Self-watering plant containers are an excellent way to conserve water while keeping your plants healthy.
Container gardening makes it possible to garden in small spaces or in those areas with poor soil quality. One of the biggest problems with container gardening is the need for frequent watering. This is especially true for unglazed ceramic pots, which allow a large amount of water to evaporate, and for gardeners in areas with a lot of hot, dry weather.
Self-watering plant containers feature a water reservoir below the plant medium (soil), separated by a perforated platform. The platform keeps the soil out of the water, but it allows roots access to the water supply. Being relatively sealed under the soil, water evaporation is significantly reduced, while providing your plants with all the water they need.
I found a great set of instructions for making your own self-watering plant container out of discarded 5-gallon buckets from the Maryland Extension.
Give it a try and let us know how well it works for you!
CA's drought is wrecking havoc on farms and mature trees, but grey water can be used to reduce the impact on your yard. According to UCDavis, "Greywater is untreated waste water which has not come into contact with toilet waste." This includes water collected from the shower, bath, washing machine, or sink.
You should check with your local authorities to learn about specific restrictions on the use of grey water in your area. Grey water should never be considered potable (safe to drink). Personally, I avoid using it on food crops, but it does wonders on ornamentals, lawn, and flowers without wasting fresh drinking water.
I discovered a new bug while pulling weeds under one of my apricot trees this morning.
It is 1/4" long, somewhat flattened, and it has a distinct light green triangle on its back. After a little research, I learned that it is called a Lygus bug.
It took plants 50 million years to develop roots as we know them today. Everyone knows that roots provide anchorage and access to water and minerals in the soil. But they do far more than that!
The first structure to emerge from a sprouting seed is called the radicle. The radicle becomes the primary root. If the primary root continues to grow and develop, it will have a taproot system. Carrots are a common example. If several smaller roots develop, the plant will have a fibrous root system. There are also aerial roots, buttress roots, and stilt roots! Whatever type of root system your plants have, good soil health and soil structure are critical to plant health.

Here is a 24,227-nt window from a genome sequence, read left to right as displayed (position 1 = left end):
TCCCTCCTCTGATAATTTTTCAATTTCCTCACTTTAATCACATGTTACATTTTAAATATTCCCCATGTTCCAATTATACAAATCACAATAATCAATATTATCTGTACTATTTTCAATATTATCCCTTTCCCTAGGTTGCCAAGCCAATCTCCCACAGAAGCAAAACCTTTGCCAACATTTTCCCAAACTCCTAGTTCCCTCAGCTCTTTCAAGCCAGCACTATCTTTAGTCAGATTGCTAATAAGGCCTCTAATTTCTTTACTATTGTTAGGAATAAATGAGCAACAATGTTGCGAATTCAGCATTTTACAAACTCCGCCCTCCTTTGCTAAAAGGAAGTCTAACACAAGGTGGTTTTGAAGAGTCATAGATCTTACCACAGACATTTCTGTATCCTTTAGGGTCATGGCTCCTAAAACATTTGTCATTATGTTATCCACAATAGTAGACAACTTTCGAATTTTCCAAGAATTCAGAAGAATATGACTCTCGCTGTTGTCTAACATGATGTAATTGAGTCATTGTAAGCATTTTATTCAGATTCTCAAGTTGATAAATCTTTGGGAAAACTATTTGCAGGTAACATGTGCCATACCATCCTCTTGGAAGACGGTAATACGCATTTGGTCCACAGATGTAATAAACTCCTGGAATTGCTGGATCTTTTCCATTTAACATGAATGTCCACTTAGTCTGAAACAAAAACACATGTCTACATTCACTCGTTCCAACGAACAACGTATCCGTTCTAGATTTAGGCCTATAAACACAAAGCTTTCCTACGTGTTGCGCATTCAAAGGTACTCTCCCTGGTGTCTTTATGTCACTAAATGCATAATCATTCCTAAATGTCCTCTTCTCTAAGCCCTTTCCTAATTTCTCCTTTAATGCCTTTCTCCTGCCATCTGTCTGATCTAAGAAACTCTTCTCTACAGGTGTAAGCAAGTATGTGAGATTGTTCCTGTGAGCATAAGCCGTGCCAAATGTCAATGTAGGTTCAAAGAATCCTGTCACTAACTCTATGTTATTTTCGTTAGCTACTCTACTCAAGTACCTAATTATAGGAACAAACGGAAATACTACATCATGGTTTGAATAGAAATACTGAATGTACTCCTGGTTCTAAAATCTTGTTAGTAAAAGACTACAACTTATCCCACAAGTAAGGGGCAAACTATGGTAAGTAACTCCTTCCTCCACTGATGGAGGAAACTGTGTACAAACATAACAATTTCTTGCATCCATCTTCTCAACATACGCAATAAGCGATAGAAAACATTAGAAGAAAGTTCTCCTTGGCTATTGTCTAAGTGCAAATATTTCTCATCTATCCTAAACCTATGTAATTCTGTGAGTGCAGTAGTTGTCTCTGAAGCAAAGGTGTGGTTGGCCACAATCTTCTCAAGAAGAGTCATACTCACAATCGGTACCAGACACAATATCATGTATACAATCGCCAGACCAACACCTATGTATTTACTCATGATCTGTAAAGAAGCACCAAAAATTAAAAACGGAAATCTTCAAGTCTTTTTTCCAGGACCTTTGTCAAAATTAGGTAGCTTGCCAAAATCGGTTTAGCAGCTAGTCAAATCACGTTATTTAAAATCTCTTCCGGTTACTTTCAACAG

Root hairs are not actually roots, as we think of them. Root hairs are actually cells used by plants to increase surface area. These threadlike cells push their way through macropores and micropores in the soil, in search of water and nutrients. As actual roots move through the soil, in search of new resources, these root hairs are sheared off.
Root hairs can live for two weeks to two years, depending on the species. Usually, they only live for 2 or 3 weeks, but this is where the majority of water and nutrient absorption takes place. In legumes, this is also where root nodules used in nitrogen fixation develop. The root hairs curl themselves around the bacteria responsible for nitrogen fixation and allow themselves to be ‘infected’ with these beneficial bacteria. New root hairs are constantly being formed at the root tip, behind the root cap.
Tree roots can damage sidewalks, patios, and your home’s foundation, so plan ahead before installing trees and large shrubs. Poor health or branch die off on one side of a tree or large shrub can often be directly linked to damage to the root system from construction, digging, or heat islands. Transplanting and repotting plants often shears off a large number of these root hairs. This is what causes the initial wilting.